year statute of limitations set forth in 20 U.S.C. § 1234a(k), for the reasons explained above in Section I
of this response. Accordingly, LAUSD should not be required to remit the $2.58 million that OIG

                             Every LAUSD student will receive a state-of-the-art education in a safe, caring
                              environment, and every graduate will be college-prepared and career-ready.
Jack O’Connell
State Superintendent of Public Instruction
Los Angeles Unified School District’s Procedures for Calculating and Remitting Interest Earned
August 11, 2008
Page 9 of 12

estimates may have not been remitted for FY1995 through FY2003, or any other amount for this period,
due to LAUSD’s use of quarterly and fiscal year netting. Nor should LAUSD be required to undertake
further investigations to identify other amounts it may not have remitted for FY1995 through FY2003.

      Even for periods for which the statute of limitations does not apply, LAUSD disagrees, for the
reasons stated in its response to Recommendation 2.2, with OIG’s recommendation that the District
should be required to identify other amounts of interest earned on Federal cash advances that were not
remitted.

2.4 	 Promptly transmit to ED the interest amounts remitted by LAUSD under Recommendations
      2.2 and 2.3.

    LAUSD does not concur with Recommendation 2.4. Based on LAUSD’s objections to
Recommendations 2.2 and 2.3, it should not be obligated to remit any additional funds to CDE for
FY1995 through FY2007. Thus, this Recommendation should be moot.

(E)     LAUSD CONCURS IN PART WITH PRELIMINARY FINDING NO. 3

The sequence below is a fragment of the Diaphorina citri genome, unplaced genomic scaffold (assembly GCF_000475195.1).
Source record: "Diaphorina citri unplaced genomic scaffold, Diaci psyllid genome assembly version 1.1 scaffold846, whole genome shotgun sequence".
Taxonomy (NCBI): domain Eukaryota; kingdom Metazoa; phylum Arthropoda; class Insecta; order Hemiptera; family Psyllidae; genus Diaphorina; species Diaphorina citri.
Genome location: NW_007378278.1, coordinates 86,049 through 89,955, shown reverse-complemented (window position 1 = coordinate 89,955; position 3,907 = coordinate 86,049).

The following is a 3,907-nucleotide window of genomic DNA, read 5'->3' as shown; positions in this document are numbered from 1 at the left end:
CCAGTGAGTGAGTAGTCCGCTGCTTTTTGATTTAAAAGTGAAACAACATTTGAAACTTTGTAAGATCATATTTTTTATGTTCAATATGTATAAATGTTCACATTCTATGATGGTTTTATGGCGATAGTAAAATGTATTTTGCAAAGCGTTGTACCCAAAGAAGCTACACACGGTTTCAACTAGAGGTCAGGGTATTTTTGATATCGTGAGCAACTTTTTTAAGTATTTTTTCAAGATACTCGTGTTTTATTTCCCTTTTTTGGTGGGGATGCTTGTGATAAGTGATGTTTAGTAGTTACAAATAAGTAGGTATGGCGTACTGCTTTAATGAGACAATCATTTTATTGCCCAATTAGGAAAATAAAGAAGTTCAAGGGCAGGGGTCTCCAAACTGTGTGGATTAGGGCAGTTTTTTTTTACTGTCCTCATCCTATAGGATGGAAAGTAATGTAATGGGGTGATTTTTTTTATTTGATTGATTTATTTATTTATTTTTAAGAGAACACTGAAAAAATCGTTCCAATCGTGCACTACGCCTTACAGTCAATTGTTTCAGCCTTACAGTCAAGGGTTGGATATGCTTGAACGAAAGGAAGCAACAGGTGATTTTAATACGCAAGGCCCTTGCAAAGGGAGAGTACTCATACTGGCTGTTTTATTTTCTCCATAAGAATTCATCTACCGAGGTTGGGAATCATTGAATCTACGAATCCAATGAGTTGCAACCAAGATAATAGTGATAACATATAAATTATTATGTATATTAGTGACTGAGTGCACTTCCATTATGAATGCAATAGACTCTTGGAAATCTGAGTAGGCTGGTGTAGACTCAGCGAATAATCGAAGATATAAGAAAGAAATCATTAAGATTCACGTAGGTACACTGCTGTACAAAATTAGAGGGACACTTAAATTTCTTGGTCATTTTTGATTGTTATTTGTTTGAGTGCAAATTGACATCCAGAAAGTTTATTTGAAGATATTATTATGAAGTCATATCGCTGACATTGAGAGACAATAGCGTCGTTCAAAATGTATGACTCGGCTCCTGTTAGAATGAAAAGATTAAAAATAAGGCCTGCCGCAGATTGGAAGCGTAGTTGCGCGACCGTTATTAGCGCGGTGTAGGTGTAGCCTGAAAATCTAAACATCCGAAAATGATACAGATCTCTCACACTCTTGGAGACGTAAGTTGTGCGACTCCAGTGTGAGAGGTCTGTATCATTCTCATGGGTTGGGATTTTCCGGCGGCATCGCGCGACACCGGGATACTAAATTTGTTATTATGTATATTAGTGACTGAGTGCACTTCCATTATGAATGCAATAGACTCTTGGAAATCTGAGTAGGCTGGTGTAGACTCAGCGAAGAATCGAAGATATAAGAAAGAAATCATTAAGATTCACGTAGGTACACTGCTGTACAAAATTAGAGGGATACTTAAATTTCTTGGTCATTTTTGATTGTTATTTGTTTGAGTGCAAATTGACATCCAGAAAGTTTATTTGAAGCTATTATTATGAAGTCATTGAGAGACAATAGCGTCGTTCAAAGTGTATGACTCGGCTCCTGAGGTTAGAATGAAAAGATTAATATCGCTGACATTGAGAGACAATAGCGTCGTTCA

As OIG notes, LAUSD issued Policy Bulletin ADD-007-004 in March 2007 to update its
procedures for prompt remittance of interest earned on Federal cash advances to CDE and other grantor
agencies. See Draft Audit Report at 15. This Policy Bulletin has substantially improved the District’s
internal controls for interest calculation, interest remittance, and remittance verification, and it has
helped update and standardize the worksheets analysts use to calculate monthly interest for revenue
codes.

       Notwithstanding these revisions, OIG found that LAUSD needs to make further improvements in
its internal controls. Id. OIG compared LAUSD’s analyst worksheets with the documentation
accompanying the $25 million in interest LAUSD has thus far remitted and found possible
discrepancies. Id. It should be noted that this finding was tentative, not conclusive.

      LAUSD believes that it has remitted all interest earned during the relevant period, but, as
explained further below, it is still in the process of reviewing its records to resolve the possible
discrepancies. Even if some discrepancies are identified, however, the District submits that
development and implementation of more rigorous internal controls going forward may not be
necessary. If CDE agrees to permit LAUSD to adopt OIG’s proposed alternative interest calculation
methodology, the District’s Federal grant administration obligations would be vastly simplified. As a
result, heightened internal controls should no longer be required.

(F) 	 LAUSD CONCURS IN PART WITH PRELIMINARY RECOMMENDATIONS 3.1
      THROUGH 3.6